Wednesday, April 9, 2008

A chat with Tony Award-winner Jennifer Ehle

Before settling into the Sarasota Film Festival's Luncheon Under the Bayans today, I had a chance to chat with two-time Tony Award-winning actress Jennifer Ehle who stars in "Before the Rains," which was screened during the festival.

She won a Tony award in 2000 for lead actress in a play for her role in "The Real Thing" and another Tony in 2007 for featured actress in a play for "Coast of Utopia." Among her many stage, film and TV projects, she played Elizabeth Bennet in the 1995 TV mini-series "Pride and Prejudice."

Ehle, from upstate New York, was dressed for spring time in Sarasota, donning a floral dress with her hair pulled back and a smile.

"Sarasota's just so beautiful," she said.

She and husband love it so much that they called her parents to come in and join them during their time here at the festival, she said. Her parents will see her in "Before the Rains" for the first time tonight during the screening.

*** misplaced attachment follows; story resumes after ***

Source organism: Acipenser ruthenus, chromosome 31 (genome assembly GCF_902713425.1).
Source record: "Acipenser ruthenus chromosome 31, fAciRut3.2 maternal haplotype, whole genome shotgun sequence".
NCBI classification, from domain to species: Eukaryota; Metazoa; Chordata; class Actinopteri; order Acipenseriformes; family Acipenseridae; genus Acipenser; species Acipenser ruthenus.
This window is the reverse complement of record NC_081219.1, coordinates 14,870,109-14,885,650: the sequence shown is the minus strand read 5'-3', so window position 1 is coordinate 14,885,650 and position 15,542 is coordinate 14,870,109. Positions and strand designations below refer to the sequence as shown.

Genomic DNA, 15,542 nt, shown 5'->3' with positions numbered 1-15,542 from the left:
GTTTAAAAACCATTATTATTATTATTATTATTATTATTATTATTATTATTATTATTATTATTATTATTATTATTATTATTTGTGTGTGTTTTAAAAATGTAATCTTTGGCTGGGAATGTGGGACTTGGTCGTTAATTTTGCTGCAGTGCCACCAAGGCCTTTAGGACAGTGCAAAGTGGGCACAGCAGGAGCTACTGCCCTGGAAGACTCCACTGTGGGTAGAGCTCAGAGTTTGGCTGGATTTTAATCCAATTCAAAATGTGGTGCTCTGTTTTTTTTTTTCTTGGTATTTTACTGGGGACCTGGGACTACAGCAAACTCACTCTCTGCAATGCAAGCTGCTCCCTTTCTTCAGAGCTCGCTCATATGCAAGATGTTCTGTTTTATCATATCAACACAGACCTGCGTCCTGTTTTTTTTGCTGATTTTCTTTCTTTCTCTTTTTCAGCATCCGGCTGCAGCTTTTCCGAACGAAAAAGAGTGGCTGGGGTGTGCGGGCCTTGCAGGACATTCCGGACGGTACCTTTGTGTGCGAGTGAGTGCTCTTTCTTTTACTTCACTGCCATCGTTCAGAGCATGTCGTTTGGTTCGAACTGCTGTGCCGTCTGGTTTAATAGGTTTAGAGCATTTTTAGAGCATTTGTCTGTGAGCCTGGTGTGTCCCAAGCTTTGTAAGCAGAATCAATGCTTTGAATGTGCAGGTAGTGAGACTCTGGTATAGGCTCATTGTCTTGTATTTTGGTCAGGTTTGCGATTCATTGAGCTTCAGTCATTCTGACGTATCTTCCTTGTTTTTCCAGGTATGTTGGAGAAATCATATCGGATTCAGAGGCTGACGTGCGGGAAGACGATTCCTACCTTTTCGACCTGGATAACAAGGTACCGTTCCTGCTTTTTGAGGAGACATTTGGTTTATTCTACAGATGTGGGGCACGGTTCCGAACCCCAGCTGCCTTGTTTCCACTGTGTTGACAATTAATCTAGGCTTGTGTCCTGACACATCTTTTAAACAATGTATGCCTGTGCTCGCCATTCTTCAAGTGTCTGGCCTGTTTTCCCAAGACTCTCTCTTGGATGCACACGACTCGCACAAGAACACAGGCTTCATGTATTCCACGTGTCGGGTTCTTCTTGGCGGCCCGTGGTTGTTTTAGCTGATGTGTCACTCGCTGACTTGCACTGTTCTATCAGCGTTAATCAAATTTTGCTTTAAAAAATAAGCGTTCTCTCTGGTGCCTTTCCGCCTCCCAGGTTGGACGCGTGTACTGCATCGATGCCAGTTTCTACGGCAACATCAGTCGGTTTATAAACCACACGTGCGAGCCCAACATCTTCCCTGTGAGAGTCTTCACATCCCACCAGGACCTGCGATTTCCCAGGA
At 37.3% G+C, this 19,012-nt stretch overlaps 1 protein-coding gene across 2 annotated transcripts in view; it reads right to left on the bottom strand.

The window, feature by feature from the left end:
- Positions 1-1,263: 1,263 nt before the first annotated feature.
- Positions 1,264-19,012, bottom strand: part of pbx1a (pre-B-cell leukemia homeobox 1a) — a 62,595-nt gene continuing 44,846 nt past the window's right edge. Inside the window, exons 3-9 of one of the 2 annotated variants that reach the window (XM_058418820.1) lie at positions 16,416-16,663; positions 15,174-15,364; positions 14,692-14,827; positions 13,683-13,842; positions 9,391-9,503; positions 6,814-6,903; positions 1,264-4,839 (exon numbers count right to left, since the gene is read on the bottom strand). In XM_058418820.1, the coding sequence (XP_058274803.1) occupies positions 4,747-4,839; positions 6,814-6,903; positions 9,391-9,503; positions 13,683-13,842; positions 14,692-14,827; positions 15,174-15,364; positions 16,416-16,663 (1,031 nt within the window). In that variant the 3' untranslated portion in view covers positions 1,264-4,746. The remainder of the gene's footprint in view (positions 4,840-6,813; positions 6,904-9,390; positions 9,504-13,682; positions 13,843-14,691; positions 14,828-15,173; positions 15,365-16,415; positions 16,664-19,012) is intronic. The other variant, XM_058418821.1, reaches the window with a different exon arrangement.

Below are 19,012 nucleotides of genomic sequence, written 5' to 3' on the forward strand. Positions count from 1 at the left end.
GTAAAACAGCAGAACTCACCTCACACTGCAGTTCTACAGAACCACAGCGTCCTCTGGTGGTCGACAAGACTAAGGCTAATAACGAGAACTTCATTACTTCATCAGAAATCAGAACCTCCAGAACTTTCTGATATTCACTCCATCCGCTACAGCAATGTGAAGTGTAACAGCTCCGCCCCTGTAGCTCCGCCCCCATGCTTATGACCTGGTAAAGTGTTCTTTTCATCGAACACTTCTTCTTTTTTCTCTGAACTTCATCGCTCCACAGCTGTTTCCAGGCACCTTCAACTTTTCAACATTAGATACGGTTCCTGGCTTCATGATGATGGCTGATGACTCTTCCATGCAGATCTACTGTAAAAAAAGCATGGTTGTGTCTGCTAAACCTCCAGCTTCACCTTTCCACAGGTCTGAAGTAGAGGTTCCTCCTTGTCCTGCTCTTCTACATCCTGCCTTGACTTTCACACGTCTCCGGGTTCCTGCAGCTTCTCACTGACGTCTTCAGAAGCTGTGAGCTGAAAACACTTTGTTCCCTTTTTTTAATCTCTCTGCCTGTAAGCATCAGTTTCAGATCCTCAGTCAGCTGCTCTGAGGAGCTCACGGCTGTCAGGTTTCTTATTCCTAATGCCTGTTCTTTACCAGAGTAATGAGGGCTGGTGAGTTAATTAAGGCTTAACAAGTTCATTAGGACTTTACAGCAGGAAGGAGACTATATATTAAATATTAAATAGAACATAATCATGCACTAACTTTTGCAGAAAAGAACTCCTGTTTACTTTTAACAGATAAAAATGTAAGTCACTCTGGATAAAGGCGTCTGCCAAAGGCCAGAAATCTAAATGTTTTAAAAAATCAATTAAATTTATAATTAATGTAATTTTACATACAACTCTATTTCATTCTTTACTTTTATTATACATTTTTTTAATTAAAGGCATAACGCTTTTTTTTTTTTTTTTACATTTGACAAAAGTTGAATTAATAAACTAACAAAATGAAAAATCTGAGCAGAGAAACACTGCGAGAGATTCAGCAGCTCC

Upon meeting me and noting the fact I had an interesting name (January) — she told me about the small flock of chicks her and husband are raising on their land in New York. She plans on raising a small colony of bees soon, too.

I was "stunned" by that. I've never met an actress that's into bees, or chickens for that matter. Interesting.

Besides the thrill of having little chicks and the prospects of bee raising, Ehle discussed the Merchant-Ivory film "Before the Rains." The film takes place in India and is set during the 1930s. Englishman Henry Moore (Linus Roache) plans to establish a spice plantation in Kerala but needs to build a road through the terrain of India to get to it first. While making plans, he becomes friends with his manservant and develops a deep relationship with his maid, Sajani (Nandita Das). He struggles with his ambitious plans for the region when villagers find out about his relationship with one of their own.

Ehle plays Henry's wife, Laura, who is back home in England unaware of his affair.

"She's just mystified by his behavior," said Ehle, who fell in love with the script that highlights India's struggle with British colonialism.

She said there are subtle little shifts in Laura's character and before long, the events taking place come to a head.

I'm hoping to see the film this week to let you know my thoughts on it.

In parting, I told Ehle to be careful with those bees. She assured me she'd be fine. — January Holmes

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